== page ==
When the COVID-19 pandemic hit, businesses were left scrambling in the face of disruption. Some turned to their business interruption (BI) insurers in a bid to offset the financial hit, but cases that have so far tracked through the courts have overwhelmingly gone insurers’ ways.
In total, 2,328 COVID BI cases have been filed with US courts, according to the University of Pennsylvania Carey Law School’s COVID coverage litigation tracker. The top three most pursued insurers have been Hartford Financial Services Group (294 cases), Zurich Insurance Group (232 cases), and Cincinnati Financial Corporation (188 cases).
Insurers have so far seen widespread success in arguing that COVID did not result in physical damage to premises, though there have been outliers that have threatened to upset the balance.
In July, a Louisiana appeal court reversed a trial court judgment in favor of restaurant operator Oceana Grill, which is pursuing certain underwriters at Lloyd’s for BI losses.
The appeals court went so far as to set out that the trial court had “committed legal error” and had “abused its discretion” in denying a declaratory judgment.
“For the foregoing reasons, we reverse the judgment of the trial court and hold that coverage exists for loss or damage caused by ‘direct physical loss of or damage to’ the appellants’ insured premises as a result of contamination by COVID-19,” the appellate court set out.
Also in July, Marina Pacific Hotel Suites saw some success in its case against Fireman’s Fund by arguing that COVID could physically bond with and alter surfaces it touched. The California Second District Court reversed a demurrer, finding that the claimants had “unquestionably pleaded direct physical loss or damage to covered property”.
These are not the only cases where the courts have gone against the grain, but some earlier “brushfires” – as William Stewart, attorney and shareholder at Stewart Smith described them – have already been put out.
“What initially occurred is there were several cases, sort of like sort of popcorn popping,” Stewart said.
“You hear that one pop, and then another pop, and then all sudden you hear pop, pop, pop, pop, pop –that’s sort of what was happening with these decisions, and they were all going the insurers’ way.”
At times, cases in North Carolina, Virginia, Missouri, and Illinois looked like they were moving in policyholders’ favor. However, according to Stewart, “these brushfires were sort of quickly extinguished, when either the appellate courts or a large majority of other courts within that same jurisdiction went along with what was quickly becoming the overwhelming majority view that this was not direct physical loss or damage.”
“As it stands now, the first and most dangerous wave of all this seems to be passing,” Stewart said.
Stewart’s firm has represented insurers in multiple cases – he estimated in the “dozens”. Earlier this week, it saw success in Pennsylvania, where the First District court ruled that a virus exclusion was “unambiguous” in the case of V&S Elmwood Lanes v Everest National Insurance.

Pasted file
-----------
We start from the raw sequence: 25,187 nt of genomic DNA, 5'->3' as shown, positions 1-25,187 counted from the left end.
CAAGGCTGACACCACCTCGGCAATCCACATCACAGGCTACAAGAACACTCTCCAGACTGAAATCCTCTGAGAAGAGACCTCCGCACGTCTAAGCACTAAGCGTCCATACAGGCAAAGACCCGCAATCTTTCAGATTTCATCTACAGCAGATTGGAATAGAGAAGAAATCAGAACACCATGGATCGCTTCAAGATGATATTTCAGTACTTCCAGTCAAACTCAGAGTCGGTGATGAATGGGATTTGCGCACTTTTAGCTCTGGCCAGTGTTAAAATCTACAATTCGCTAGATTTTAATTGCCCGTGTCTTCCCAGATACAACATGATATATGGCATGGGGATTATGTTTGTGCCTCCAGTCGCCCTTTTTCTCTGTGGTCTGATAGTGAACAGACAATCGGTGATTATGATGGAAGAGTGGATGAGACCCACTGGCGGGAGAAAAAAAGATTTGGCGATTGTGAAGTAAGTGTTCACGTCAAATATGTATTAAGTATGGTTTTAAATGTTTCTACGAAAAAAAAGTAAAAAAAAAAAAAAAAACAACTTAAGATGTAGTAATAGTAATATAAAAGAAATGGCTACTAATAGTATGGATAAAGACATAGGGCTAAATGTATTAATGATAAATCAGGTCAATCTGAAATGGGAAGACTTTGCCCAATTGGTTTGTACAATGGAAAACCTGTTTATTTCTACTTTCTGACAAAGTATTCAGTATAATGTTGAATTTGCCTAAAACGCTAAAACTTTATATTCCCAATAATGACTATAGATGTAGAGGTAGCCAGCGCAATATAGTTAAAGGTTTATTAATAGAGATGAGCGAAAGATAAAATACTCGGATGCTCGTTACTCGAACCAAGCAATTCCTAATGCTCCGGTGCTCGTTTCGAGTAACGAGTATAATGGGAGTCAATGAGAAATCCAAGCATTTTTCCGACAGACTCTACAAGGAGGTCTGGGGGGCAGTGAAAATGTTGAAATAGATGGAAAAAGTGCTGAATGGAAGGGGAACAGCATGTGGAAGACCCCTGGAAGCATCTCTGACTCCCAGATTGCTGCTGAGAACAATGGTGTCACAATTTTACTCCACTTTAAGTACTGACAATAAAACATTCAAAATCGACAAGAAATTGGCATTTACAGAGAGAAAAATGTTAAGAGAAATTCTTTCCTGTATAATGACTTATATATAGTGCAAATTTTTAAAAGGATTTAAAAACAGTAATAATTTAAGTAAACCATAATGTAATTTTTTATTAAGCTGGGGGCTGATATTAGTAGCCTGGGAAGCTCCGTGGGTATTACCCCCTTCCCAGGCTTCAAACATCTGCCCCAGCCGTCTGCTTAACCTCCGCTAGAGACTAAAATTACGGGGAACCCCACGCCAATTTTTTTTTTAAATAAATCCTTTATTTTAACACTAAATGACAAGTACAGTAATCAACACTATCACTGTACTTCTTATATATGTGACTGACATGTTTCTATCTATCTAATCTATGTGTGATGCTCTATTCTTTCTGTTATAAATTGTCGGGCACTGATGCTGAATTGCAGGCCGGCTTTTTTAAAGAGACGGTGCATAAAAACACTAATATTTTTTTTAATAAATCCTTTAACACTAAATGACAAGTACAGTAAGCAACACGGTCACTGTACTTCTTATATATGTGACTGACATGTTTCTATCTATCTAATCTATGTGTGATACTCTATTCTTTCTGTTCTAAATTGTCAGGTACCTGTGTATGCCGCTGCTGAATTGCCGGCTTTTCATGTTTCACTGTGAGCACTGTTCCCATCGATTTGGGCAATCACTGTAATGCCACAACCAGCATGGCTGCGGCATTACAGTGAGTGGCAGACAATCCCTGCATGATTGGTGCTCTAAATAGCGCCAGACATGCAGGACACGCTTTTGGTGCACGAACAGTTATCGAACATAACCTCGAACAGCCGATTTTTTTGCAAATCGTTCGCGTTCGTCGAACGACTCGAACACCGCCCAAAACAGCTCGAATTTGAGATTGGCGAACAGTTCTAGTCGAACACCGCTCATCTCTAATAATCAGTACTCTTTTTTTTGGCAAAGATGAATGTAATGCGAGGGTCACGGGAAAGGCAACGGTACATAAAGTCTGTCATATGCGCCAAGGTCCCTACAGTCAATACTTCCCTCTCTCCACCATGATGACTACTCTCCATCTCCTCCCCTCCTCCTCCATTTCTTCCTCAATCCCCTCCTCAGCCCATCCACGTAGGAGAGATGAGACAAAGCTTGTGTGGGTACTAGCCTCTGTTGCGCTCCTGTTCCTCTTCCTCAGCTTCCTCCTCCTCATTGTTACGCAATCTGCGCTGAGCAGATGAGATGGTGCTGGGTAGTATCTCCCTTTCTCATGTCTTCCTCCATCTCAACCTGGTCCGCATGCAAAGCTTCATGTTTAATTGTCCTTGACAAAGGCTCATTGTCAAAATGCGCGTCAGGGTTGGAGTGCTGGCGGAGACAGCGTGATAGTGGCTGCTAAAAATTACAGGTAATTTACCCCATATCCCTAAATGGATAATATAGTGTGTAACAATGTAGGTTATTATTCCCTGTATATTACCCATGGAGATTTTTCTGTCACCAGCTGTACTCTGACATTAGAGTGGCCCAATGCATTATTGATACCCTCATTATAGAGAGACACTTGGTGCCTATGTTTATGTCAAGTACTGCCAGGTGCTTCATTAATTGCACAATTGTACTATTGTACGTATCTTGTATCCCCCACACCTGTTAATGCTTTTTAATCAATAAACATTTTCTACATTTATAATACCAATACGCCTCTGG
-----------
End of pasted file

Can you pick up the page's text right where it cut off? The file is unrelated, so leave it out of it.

US businesses could have lost out on $606 billion in revenue per month under strict COVID confinement measures, according to estimates by the OECD. This is equivalent to 85% of US total annual property and casualty (P&C) net premiums written in 2021 ($715.9 billion according to the Insurance Information Institute).
The worst affected businesses have been those in the service industry and where a physical presence is required, for example in construction.
At the time of writing, the University of Pennsylvania had tracked 751 COVID BI court cases brought by businesses in the food and services industry. A further 253 were filed by ambulatory health care services, while 153 came from the accommodation industry.
Plaintiffs are typically seeking sums in the hundreds of thousands of dollars or above, according to Stewart.
“Most of the cases we’ve seen are in the high six figures up and that goes all the way up [to] cases where insureds are seeking a quarter of a billion dollars,” Stewart said.
“[You have to] accept the proposition that these cases were a long shot to begin with from the policyholders’ perspective,” Stewart explained.
“It would have to be a pretty high value case for them to decide it’s worth pursuing, so that weeds out a lot of the truly smaller cases.”
When the virus hit and shutdown measures were imposed, the insurance industry faced up to an “existential crisis” not seen since the asbestos crunch, Stewart said.
While the situation has largely played out in insurers’ favor thus far, causes for concern may remain for some.
“The cases that are left are, to a large degree, cases involving large insureds who had policies that have special conditions,” Stewart said.
“These other policies that have potentially different conditions will have to be litigated separately in earnest on their own merits.”